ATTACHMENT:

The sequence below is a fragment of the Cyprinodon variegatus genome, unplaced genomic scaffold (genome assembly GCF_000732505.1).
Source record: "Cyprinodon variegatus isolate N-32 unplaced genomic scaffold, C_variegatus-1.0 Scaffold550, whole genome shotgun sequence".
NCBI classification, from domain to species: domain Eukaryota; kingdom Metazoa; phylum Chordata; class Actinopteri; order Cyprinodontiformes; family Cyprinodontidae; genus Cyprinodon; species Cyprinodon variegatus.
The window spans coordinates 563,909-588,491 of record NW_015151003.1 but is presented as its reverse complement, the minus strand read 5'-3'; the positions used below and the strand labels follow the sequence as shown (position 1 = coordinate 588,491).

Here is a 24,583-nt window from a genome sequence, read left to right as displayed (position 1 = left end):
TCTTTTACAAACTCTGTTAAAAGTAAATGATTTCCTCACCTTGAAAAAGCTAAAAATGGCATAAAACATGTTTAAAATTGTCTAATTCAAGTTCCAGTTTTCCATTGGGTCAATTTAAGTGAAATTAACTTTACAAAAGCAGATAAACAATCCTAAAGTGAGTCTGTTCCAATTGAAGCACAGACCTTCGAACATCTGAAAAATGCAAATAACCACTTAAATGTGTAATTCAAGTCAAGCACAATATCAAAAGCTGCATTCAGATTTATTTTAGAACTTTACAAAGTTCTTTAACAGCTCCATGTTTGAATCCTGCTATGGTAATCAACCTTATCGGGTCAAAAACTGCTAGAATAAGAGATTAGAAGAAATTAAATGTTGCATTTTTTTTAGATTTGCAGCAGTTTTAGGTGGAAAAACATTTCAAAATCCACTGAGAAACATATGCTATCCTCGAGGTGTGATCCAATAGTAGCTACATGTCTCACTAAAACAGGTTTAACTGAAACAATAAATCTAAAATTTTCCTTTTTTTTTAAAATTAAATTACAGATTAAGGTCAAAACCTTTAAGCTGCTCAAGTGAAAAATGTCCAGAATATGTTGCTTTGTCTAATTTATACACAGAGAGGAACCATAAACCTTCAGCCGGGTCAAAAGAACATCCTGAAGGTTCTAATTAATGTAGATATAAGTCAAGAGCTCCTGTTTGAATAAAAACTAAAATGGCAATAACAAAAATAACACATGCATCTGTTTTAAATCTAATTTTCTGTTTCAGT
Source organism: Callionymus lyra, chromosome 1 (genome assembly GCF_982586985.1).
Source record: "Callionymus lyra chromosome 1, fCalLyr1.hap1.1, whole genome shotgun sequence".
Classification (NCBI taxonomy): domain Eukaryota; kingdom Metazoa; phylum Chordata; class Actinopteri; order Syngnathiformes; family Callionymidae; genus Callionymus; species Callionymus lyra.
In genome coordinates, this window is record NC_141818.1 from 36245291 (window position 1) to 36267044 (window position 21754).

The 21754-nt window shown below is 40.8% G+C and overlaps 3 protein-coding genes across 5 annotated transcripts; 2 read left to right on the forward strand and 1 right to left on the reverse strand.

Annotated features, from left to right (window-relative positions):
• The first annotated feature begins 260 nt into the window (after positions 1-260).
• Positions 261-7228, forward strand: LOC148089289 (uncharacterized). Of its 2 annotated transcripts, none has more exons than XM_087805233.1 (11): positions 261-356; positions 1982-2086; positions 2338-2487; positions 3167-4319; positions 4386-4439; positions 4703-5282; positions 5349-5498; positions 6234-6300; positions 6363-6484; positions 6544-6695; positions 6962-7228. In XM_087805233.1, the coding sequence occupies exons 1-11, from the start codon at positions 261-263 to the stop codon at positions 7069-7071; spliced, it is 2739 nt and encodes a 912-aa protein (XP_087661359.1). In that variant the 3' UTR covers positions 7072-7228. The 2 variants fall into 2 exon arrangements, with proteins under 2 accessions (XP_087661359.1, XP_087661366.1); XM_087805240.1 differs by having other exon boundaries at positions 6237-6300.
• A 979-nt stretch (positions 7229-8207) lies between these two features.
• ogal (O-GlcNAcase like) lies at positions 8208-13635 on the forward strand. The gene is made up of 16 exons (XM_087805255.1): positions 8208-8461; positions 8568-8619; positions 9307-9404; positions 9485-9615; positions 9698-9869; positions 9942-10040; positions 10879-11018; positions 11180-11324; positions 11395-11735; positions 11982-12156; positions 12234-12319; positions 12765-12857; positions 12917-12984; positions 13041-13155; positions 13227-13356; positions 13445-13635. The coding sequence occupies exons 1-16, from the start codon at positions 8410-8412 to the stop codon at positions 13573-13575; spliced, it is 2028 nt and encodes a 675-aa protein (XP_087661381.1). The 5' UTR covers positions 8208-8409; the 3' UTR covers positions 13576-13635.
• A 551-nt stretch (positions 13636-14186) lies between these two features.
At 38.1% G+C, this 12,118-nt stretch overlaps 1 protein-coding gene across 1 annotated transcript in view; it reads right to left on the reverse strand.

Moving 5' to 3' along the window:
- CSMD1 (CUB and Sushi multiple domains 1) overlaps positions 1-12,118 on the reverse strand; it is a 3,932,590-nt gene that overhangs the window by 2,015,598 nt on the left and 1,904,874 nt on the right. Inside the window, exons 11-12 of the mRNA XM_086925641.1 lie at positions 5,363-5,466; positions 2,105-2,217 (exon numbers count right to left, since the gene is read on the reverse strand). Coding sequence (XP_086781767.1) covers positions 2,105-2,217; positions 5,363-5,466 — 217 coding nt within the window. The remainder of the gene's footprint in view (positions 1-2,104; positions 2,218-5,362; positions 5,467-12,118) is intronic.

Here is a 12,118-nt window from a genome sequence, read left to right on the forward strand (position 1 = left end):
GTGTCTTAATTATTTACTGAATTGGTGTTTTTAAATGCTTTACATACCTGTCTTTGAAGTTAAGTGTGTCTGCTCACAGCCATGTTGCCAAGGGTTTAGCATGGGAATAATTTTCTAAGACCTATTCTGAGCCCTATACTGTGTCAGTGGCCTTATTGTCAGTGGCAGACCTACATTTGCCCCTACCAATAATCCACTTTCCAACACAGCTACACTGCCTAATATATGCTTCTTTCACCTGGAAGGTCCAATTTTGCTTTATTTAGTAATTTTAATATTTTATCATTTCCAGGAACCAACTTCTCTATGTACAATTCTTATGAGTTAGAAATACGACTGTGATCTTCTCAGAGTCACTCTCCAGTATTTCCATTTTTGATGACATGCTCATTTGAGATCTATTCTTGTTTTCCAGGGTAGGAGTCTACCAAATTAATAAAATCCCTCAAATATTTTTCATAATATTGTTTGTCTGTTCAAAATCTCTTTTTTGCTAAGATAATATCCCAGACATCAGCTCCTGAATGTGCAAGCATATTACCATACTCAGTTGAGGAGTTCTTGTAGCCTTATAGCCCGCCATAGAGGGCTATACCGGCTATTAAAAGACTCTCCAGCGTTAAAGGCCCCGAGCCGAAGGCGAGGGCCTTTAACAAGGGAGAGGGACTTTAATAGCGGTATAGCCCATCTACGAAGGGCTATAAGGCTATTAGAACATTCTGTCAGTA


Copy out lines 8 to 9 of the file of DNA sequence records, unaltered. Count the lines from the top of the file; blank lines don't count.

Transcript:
Source record: "Callionymus lyra chromosome 1, fCalLyr1.hap1.1, whole genome shotgun sequence".
Classification (NCBI taxonomy): domain Eukaryota; kingdom Metazoa; phylum Chordata; class Actinopteri; order Syngnathiformes; family Callionymidae; genus Callionymus; species Callionymus lyra.